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Life Interrupted: Trafficking into Forced Labor in the United States
Duke University Press Books, 2014
304 pp., $23.95
D. L. Mayfield
For many, including myself, "trafficking" is synonymous with sexual exploitation and modern-day slavery. Denise Brennan, writing specifically about trafficking into forced labor (which thrives in the garment and agriculture industries in America), is striving to change that perception. Her book Life Interrupted: Trafficking into Forced Labor in the United States details the mounting reasons why individuals find themselves in situations where they are forced to work with little to no pay, in dismal conditions, without knowledge of their rights. As I ticked through the usual feelings that come when faced with horror in my own proverbial backyard—surprise, righteous anger, slow-ebbing guilt—I wondered why this was perhaps the first time I had thought long and hard about labor trafficking in the United States. Brennan herself would categorize my ignorance as a byproduct of a larger trend in public consumption: "women working in brothels fit the public imagery of trafficked victims—men picking fruits and vegetables simply [do] not spur the same call-to-arms."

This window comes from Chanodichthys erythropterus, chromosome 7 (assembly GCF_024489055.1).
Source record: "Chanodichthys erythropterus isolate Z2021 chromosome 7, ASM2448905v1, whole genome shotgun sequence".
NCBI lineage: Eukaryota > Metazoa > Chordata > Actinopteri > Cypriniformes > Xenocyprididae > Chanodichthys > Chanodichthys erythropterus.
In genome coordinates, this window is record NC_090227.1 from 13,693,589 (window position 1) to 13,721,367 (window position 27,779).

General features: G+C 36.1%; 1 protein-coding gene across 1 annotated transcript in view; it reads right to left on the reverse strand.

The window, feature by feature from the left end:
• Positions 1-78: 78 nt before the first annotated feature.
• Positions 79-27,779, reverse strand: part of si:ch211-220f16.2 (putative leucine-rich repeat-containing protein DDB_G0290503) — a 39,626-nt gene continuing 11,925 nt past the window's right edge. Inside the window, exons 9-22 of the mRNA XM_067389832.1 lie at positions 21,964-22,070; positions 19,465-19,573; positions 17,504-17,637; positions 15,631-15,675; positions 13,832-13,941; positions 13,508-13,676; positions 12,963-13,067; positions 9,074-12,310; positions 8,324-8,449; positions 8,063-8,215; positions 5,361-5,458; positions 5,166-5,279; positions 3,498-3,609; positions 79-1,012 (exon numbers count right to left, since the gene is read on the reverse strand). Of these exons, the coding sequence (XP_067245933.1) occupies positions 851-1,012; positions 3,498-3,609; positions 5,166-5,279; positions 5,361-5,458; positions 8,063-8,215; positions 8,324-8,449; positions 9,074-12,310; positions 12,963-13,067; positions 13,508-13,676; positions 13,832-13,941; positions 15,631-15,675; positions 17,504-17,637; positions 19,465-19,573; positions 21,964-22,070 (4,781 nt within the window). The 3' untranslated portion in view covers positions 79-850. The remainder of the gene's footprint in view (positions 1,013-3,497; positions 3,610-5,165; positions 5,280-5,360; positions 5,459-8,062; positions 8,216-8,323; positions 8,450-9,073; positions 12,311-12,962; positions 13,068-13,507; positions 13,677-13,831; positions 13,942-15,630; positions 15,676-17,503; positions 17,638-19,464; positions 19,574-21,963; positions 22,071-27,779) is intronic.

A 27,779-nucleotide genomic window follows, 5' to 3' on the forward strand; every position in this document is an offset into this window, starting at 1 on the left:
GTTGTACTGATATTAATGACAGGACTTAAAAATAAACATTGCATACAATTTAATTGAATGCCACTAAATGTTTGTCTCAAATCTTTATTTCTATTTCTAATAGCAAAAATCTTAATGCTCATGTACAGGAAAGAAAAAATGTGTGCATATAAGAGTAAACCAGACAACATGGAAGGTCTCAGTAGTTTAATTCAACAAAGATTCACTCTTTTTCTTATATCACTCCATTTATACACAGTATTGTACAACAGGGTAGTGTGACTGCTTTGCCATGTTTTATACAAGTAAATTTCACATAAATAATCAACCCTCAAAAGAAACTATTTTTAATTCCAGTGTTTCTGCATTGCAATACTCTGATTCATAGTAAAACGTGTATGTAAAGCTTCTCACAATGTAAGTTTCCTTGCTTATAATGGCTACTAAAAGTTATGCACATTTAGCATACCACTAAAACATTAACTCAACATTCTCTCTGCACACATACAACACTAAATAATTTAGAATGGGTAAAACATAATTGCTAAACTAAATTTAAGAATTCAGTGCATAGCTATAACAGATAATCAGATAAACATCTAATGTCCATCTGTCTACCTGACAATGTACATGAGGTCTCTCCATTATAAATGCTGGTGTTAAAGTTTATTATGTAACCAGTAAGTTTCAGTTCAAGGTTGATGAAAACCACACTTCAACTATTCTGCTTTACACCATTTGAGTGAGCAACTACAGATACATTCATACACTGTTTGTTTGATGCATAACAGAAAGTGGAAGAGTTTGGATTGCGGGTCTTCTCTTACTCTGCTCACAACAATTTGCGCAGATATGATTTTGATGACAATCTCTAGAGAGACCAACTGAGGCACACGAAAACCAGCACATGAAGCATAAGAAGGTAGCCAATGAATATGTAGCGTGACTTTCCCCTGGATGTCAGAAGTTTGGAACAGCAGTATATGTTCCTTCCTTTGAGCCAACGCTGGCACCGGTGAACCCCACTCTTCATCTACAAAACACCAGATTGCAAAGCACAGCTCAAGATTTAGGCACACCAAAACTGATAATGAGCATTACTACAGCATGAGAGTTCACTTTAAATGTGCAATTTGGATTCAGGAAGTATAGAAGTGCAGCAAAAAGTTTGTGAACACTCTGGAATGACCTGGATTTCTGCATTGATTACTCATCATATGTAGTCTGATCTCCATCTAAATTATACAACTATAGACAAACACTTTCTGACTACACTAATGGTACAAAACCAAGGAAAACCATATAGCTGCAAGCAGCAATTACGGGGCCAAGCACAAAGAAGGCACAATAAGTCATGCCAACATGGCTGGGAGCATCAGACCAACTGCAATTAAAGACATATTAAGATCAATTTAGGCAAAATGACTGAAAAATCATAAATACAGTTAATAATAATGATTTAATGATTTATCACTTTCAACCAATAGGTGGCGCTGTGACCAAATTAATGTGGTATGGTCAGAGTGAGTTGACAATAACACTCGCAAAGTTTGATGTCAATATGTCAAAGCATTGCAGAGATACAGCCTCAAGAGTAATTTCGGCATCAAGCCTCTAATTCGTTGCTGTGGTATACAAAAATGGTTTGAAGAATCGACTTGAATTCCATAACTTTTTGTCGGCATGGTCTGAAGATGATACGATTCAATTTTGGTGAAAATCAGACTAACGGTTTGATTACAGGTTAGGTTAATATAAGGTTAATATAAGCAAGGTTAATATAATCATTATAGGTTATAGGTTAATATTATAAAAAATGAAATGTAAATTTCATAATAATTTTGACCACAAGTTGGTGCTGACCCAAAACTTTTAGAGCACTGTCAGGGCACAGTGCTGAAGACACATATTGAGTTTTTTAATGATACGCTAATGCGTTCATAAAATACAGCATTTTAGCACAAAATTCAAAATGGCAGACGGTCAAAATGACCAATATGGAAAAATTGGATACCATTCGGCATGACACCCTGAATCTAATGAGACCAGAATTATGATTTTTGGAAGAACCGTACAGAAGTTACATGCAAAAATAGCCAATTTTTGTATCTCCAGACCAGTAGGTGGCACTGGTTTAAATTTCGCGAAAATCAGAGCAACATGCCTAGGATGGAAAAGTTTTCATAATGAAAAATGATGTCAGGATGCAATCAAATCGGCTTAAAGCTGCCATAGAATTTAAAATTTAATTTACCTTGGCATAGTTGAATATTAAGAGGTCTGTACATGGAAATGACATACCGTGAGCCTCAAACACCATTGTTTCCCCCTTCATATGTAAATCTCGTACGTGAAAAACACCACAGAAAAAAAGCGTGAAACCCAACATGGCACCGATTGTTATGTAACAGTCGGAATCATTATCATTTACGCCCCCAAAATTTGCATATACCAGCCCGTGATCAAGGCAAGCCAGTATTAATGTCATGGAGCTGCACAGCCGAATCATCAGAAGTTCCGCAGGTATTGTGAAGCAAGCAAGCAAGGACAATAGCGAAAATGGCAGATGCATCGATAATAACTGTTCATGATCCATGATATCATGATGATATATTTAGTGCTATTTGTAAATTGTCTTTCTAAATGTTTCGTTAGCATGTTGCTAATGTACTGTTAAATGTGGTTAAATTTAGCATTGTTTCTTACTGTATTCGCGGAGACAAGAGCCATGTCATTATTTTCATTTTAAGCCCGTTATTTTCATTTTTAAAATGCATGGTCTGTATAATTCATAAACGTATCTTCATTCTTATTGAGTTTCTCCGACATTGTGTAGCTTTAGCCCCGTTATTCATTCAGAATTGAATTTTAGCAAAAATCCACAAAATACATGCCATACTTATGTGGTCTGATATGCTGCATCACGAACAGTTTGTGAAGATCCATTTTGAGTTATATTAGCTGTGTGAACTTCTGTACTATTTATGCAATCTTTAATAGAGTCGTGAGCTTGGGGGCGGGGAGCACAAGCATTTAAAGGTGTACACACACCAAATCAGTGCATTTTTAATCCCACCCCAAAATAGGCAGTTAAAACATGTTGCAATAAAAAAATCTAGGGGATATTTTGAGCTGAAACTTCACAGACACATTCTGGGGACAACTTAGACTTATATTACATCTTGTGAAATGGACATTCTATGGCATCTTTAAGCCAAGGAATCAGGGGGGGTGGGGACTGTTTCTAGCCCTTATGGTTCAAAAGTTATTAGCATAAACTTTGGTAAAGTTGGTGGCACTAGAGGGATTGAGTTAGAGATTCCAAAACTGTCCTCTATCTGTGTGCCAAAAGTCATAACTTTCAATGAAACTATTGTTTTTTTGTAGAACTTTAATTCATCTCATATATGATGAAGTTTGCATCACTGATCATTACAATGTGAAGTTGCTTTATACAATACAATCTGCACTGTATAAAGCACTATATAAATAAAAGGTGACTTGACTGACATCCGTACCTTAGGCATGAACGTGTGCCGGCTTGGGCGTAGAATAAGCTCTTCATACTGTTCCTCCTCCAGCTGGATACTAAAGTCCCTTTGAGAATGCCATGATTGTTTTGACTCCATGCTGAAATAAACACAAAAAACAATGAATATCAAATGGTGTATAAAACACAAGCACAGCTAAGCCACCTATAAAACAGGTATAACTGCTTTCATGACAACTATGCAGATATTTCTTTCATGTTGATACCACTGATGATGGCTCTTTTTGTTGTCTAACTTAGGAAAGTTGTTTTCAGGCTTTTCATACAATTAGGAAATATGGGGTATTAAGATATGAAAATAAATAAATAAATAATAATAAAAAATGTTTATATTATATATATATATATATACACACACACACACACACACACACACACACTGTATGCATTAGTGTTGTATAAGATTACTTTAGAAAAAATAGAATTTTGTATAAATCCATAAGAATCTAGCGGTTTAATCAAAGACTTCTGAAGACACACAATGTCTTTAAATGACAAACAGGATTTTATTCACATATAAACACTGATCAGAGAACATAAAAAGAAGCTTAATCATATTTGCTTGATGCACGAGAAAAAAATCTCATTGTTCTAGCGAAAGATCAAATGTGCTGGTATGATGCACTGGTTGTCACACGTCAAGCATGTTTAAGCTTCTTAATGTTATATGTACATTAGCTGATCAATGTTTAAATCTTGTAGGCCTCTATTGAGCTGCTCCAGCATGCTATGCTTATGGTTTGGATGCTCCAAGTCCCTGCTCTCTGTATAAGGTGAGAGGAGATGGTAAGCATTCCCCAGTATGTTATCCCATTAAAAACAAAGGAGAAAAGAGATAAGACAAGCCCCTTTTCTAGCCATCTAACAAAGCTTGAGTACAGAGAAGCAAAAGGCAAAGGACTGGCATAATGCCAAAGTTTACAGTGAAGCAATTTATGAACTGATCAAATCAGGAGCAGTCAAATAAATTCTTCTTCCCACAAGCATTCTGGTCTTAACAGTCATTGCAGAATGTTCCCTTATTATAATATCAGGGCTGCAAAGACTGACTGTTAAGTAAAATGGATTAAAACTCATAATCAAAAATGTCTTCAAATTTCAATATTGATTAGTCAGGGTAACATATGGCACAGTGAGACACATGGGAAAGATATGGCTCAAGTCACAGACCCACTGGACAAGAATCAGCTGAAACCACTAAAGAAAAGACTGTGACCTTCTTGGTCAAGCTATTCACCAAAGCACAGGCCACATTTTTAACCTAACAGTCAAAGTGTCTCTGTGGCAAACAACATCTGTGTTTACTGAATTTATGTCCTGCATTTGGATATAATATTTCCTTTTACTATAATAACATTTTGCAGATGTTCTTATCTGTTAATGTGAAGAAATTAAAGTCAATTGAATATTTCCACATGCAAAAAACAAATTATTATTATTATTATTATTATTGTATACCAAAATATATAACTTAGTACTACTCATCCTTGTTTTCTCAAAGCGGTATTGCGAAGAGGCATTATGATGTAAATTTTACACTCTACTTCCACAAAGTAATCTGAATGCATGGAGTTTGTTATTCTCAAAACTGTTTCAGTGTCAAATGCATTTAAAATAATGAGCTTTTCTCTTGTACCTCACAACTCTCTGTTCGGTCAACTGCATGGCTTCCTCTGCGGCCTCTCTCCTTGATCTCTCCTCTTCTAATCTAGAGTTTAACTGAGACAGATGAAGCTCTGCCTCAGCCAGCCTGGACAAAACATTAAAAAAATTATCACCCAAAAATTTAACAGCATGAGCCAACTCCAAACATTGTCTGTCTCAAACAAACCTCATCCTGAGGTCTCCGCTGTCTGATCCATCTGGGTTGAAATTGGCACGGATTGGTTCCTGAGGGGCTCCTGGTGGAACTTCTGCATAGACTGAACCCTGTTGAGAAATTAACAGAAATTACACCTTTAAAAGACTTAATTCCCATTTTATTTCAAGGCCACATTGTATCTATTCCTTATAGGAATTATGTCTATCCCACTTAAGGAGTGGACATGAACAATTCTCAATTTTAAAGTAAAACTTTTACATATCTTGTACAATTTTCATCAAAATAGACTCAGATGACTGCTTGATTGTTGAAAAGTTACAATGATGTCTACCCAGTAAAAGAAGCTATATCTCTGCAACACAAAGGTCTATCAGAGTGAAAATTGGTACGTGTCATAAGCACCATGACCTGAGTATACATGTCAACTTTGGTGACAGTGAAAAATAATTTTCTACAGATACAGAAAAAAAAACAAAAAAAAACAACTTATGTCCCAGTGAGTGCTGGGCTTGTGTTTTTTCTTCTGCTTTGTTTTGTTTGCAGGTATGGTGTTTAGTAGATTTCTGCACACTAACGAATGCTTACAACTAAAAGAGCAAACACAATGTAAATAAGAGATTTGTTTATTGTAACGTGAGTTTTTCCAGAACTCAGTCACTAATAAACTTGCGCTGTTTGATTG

Brennan, an anthropologist who writes about trafficking, immigration reform, and women's law, understands the cultural cachet that certain narratives enjoy. Life Interrupted was written to pick up "where the sensationalist accounts leave off." Indeed, Brennan seems determined to write the book that no one else would care to; instead of focusing on the hellish conditions surrounding a person's journey into trafficked labor, Brennan focuses on the mundane challenges that victims face after they have walked away from their abusers. She tells stories about "building a life" after life has dealt a very cruel hand, and she's intent on introducing the reader to "real people, not mythologized versions of 'trafficked people.' "
The very real people portrayed in Life Interrupted do shine brightly; their stories make it personal for ...